MF Global Holdings creditors looking to recover from the eighth largest bankruptcy in U.S. history may sue the company’s advisers, search for assets overseas and seek information from a probe into the commingling of customer accounts at the brokerage, New York bankruptcy lawyer Lorenzo Marinuzzi said, who isn’t involved in the case.

Creditors seeking a position on a committee that could shape the approach to recoveries met Monday in Manhattan. A trustee overseeing the liquidation of the company’s operating unit, MF Global, started his investigation into possible fraud or misconduct on Friday. The FBI also has started a probe, according to a person familiar with the matter. MF Global has until Jan. 30 to report a detailed list of its assets and debt.

Other regulators, including the Commodity Futures Trading Commission and the Securities and Exchange Commission, are investigating as well. On its first day in court, New York-based MF Global asked for an extension of the usual 14-day window in which to disclose its assets and debts.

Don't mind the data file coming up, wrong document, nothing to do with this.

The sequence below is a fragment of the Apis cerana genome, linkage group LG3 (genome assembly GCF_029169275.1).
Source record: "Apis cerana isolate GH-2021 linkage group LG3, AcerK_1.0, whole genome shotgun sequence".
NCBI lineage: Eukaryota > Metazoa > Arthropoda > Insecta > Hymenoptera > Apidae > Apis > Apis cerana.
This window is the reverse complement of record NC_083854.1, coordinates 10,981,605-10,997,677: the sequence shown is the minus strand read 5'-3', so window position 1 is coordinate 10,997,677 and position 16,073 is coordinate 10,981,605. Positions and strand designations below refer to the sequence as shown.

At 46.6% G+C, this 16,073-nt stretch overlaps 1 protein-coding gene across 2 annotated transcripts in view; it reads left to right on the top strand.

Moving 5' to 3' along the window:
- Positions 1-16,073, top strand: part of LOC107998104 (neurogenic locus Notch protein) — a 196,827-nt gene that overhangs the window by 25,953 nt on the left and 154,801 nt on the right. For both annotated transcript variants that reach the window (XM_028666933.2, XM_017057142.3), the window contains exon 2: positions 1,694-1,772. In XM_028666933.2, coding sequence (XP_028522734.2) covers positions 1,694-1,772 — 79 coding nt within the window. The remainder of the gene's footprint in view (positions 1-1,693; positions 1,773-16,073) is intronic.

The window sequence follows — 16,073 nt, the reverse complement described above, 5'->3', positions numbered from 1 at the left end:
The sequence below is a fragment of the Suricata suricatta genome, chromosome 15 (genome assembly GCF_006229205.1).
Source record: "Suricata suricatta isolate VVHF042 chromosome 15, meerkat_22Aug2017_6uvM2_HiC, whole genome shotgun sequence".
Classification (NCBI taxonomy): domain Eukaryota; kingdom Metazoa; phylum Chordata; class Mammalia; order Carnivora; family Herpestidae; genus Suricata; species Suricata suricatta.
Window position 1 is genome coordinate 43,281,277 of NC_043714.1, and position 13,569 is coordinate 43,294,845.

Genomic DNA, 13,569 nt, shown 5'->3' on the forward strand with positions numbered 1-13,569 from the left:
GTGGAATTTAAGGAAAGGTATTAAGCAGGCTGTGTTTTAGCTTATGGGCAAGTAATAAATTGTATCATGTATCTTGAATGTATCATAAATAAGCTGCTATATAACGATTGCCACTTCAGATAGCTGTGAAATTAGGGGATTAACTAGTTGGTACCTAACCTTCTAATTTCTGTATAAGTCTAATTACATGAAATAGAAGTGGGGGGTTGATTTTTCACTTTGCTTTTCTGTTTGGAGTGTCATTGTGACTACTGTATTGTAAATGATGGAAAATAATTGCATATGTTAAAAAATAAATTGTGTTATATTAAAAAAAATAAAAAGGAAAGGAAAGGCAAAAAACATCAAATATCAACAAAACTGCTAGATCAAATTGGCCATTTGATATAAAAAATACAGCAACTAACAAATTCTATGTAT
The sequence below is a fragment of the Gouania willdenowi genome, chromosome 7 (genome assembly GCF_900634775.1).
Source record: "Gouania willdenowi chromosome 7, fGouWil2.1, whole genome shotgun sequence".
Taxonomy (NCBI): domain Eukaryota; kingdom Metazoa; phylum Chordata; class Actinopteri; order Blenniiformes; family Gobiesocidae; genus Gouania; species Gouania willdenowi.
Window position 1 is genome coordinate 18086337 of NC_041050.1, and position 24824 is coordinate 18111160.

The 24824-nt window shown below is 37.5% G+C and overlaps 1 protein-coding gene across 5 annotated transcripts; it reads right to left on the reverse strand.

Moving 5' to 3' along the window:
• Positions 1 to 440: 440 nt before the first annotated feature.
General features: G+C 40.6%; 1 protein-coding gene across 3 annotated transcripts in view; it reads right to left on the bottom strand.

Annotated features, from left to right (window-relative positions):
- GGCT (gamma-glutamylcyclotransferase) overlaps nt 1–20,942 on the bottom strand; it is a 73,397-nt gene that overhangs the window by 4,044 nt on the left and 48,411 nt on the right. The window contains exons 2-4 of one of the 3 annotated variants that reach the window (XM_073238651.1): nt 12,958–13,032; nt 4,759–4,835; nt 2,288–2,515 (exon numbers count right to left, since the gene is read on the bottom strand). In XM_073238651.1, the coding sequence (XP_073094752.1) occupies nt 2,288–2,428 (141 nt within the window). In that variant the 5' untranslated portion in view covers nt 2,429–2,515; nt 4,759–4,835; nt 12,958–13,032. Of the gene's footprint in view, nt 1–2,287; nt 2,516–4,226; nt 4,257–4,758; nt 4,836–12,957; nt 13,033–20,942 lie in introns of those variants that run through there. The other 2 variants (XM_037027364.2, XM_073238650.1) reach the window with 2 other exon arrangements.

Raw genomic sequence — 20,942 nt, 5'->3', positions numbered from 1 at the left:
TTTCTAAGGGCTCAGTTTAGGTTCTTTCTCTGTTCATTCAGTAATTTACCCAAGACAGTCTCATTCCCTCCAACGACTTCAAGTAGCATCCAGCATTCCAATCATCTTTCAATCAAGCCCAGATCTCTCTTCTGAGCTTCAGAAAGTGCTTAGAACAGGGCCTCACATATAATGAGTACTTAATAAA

CFTC Chairman Gary Gensler, who has recused himself from the agency’s investigation of MF Global, said Monday that the firm didn’t get preferential treatment because of his ties to Jon Corzine, who resigned Friday as chairman and chief executive of the company. Corzine worked with Gensler at Goldman Sachs and during his term in the U.S. Senate.

Gensler, in response to questions from reporters after an appearance Monday at a Securities Industry and Financial Markets Association conference in New York, said the CFTC’s delay of rules governing how brokers can manage client money didn’t show favoritism to MF Global.

“That’s just not the case,” said Gensler, who said he delayed one set of rules in July to give commissioners additional time for review. “I’ve been consistent on this rule, and I allowed more time for others to continue look at it,” he said.